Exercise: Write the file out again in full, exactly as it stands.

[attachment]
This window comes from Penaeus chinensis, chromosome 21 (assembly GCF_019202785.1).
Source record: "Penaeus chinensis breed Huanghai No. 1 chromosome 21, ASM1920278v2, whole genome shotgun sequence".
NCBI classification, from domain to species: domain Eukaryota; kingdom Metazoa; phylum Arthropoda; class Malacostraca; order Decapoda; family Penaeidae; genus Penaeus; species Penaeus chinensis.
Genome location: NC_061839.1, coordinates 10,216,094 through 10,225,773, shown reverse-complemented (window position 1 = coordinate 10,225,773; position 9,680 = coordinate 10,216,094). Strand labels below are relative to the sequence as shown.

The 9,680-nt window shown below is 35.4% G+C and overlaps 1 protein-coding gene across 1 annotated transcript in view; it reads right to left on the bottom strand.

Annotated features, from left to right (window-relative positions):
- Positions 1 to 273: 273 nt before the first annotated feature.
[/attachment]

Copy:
This window comes from Penaeus chinensis, chromosome 21 (assembly GCF_019202785.1).
Source record: "Penaeus chinensis breed Huanghai No. 1 chromosome 21, ASM1920278v2, whole genome shotgun sequence".
NCBI classification, from domain to species: domain Eukaryota; kingdom Metazoa; phylum Arthropoda; class Malacostraca; order Decapoda; family Penaeidae; genus Penaeus; species Penaeus chinensis.
Genome location: NC_061839.1, coordinates 10,216,094 through 10,225,773, shown reverse-complemented (window position 1 = coordinate 10,225,773; position 9,680 = coordinate 10,216,094). Strand labels below are relative to the sequence as shown.

The 9,680-nt window shown below is 35.4% G+C and overlaps 1 protein-coding gene across 1 annotated transcript in view; it reads right to left on the bottom strand.

Annotated features, from left to right (window-relative positions):
- Positions 1 to 273: 273 nt before the first annotated feature.